URA keeping an eye on industrial sector

Move comes amid unhappiness over agents using void space to seal deals

Published on Sep 11, 2012

By Esther Teo, Property reporter

THE authorities are keeping a close eye on the transparency of marketing material in the hot new area of industrial property.

The Urban Redevelopment Authority (URA) says it may look at extending to the industrial market the practice in the residential sector of ensuring buyers get detailed information on floor areas.

It has also urged developers of commercial and industrial properties to provide more information to buyers to help them make their decisions.

Some investors are unhappy that property agents market the total floor area of some strata-titled industrial properties - which includes void areas - even though this space often cannot be used.

While it is legal to include void areas in advertising, URA wants to ensure buyers get clear information, especially as less sophisticated investors enter the market.

Experts say void areas are often found in high-ceiling units, giving owners the option to double the floor area, as a mezzanine level can be built in some cases.

Some developers, therefore, base the per sq ft (psf) price of an industrial unit on the total floor area - which includes the gross floor area and other areas such as air-con ledges and void space.

But confusion arises when the developer has maxed out the total gross floor area of a project and a buyer will not be able to build the mezzanine level after all, even after paying for the void space.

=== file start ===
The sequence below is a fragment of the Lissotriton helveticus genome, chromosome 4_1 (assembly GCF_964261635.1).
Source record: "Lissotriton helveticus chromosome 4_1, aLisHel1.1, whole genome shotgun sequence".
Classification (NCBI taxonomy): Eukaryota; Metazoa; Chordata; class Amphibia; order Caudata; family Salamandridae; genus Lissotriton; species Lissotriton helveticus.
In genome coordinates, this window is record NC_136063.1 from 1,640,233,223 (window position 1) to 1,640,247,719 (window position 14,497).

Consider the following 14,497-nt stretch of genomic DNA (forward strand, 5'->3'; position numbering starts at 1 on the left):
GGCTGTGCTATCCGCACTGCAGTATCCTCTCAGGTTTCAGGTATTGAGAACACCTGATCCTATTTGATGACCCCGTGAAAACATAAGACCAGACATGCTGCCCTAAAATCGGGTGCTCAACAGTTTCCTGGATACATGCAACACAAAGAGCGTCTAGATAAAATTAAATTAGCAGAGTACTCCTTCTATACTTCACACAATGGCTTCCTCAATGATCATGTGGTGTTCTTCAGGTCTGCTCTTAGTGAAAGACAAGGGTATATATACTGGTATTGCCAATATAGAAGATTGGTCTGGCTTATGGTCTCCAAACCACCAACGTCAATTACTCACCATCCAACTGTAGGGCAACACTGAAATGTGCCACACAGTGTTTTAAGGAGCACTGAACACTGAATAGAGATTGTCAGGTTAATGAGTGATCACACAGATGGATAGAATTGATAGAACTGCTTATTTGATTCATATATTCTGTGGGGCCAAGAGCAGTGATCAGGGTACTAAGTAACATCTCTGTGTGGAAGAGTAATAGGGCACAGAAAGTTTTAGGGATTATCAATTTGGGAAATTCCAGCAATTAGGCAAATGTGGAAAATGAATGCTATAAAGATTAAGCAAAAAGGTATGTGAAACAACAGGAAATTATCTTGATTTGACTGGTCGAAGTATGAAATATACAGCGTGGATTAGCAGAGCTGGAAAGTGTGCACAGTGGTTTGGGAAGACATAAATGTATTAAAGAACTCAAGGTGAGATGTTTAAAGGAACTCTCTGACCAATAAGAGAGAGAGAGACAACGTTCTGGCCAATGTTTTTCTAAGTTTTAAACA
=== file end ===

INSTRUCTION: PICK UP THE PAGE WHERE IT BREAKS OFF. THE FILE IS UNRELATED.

Experts say selling void space like this is allowed. However, buyers must be clearly informed about what exactly is usable area, especially now that many retail investors have entered the industrial market in response to residential cooling measures.

An investor who wanted to be known as Ms Chong bought two units with a total floor area of about 5,100 sq ft at Apex @ Henderson for more than $6million.

She said her agent had not informed her of the void space, which turned out to be 35 to 40per cent of each of her units. So she forked out about $2.3 million for void space which she thought would be usable area.

"Why did the agents not make this clear at the start? How can you buy something that you're not getting? I think the regulators need to do something about this," she said. She has since lodged a complaint with the URA.

But the developer of Apex @ Henderson, Alexis Development, says all buyers are required to sign a side letter with the option, acknowledging that the area they are buying includes void space.

A spokesman added that a detailed breakdown of space was available at the showflat, and that agents were given a marketing kit indicating the amount of void space each unit had.

Ms Chong, however, said she had not had time to look through every clause at the time of purchase and had trusted that the agent would disclose important information to her.

A URA spokesman said that advertising units for sale based on total area does not give prospective buyers a clear picture of the gross floor area of the property.

In private housing developments, rules require developers to give a detailed breakdown of key areas in a unit, such as bedrooms, balconies and bay windows.

"Traditionally, industrial and commercial property buyers are more sophisticated and discerning investors from the business sector," the URA spokesman added.

"We have, therefore, not amended our rules to mandate a more detailed breakdown of floor areas... We are monitoring public feedback to see if there is a need to do so."

Ms Purnima Shantilal, director of licensing and investigations with the Council for Estate Agencies, said it has received 35 complaints relating to industrial properties since the start of last year. However, most of these involve the wrongful marketing of industrial units for office use.

An industry player said the issue has arisen with the recent confluence of more retail investors, inexperienced agents, and sky-high industrial prices.

"Developers who include void areas in their psf prices tend to be new entrants to the industrial market," he said. "The price lists of more traditional developers usually reflect only usable area."

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